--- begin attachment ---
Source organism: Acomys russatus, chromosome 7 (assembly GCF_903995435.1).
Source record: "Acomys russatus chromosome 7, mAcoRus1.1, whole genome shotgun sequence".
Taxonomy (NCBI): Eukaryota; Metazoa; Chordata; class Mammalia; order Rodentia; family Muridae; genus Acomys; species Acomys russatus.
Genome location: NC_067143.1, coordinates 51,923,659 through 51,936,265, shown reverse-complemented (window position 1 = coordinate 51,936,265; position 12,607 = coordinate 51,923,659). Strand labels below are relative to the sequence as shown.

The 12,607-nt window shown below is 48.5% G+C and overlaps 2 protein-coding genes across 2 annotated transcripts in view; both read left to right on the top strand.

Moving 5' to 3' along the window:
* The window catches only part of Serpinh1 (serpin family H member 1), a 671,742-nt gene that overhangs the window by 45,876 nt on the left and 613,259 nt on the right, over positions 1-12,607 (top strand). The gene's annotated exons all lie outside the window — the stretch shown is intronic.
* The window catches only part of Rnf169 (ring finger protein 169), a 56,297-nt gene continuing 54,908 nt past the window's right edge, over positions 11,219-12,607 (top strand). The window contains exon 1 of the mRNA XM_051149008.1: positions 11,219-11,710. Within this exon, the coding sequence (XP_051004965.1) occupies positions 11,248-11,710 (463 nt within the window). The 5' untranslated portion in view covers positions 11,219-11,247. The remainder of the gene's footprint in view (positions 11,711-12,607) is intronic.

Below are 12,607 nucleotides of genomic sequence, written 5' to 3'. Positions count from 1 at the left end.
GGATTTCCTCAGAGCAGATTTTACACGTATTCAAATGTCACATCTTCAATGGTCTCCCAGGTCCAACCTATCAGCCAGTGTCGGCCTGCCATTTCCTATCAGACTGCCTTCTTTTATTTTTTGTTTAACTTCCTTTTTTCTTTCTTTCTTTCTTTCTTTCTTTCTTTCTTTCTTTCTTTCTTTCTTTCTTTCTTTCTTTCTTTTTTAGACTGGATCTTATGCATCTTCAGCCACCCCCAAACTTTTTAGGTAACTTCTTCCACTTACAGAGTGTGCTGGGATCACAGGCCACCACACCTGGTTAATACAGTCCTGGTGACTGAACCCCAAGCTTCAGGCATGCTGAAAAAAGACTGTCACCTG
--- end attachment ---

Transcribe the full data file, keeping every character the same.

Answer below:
Source organism: Acomys russatus, chromosome 7 (assembly GCF_903995435.1).
Source record: "Acomys russatus chromosome 7, mAcoRus1.1, whole genome shotgun sequence".
Taxonomy (NCBI): Eukaryota; Metazoa; Chordata; class Mammalia; order Rodentia; family Muridae; genus Acomys; species Acomys russatus.
Genome location: NC_067143.1, coordinates 51,923,659 through 51,936,265, shown reverse-complemented (window position 1 = coordinate 51,936,265; position 12,607 = coordinate 51,923,659). Strand labels below are relative to the sequence as shown.

The 12,607-nt window shown below is 48.5% G+C and overlaps 2 protein-coding genes across 2 annotated transcripts in view; both read left to right on the top strand.

Moving 5' to 3' along the window:
* The window catches only part of Serpinh1 (serpin family H member 1), a 671,742-nt gene that overhangs the window by 45,876 nt on the left and 613,259 nt on the right, over positions 1-12,607 (top strand). The gene's annotated exons all lie outside the window — the stretch shown is intronic.
* The window catches only part of Rnf169 (ring finger protein 169), a 56,297-nt gene continuing 54,908 nt past the window's right edge, over positions 11,219-12,607 (top strand). The window contains exon 1 of the mRNA XM_051149008.1: positions 11,219-11,710. Within this exon, the coding sequence (XP_051004965.1) occupies positions 11,248-11,710 (463 nt within the window). The 5' untranslated portion in view covers positions 11,219-11,247. The remainder of the gene's footprint in view (positions 11,711-12,607) is intronic.

Below are 12,607 nucleotides of genomic sequence, written 5' to 3'. Positions count from 1 at the left end.
GGATTTCCTCAGAGCAGATTTTACACGTATTCAAATGTCACATCTTCAATGGTCTCCCAGGTCCAACCTATCAGCCAGTGTCGGCCTGCCATTTCCTATCAGACTGCCTTCTTTTATTTTTTGTTTAACTTCCTTTTTTCTTTCTTTCTTTCTTTCTTTCTTTCTTTCTTTCTTTCTTTCTTTCTTTCTTTCTTTCTTTCTTTTTTAGACTGGATCTTATGCATCTTCAGCCACCCCCAAACTTTTTAGGTAACTTCTTCCACTTACAGAGTGTGCTGGGATCACAGGCCACCACACCTGGTTAATACAGTCCTGGTGACTGAACCCCAAGCTTCAGGCATGCTGAAAAAAGACTGTCACCTG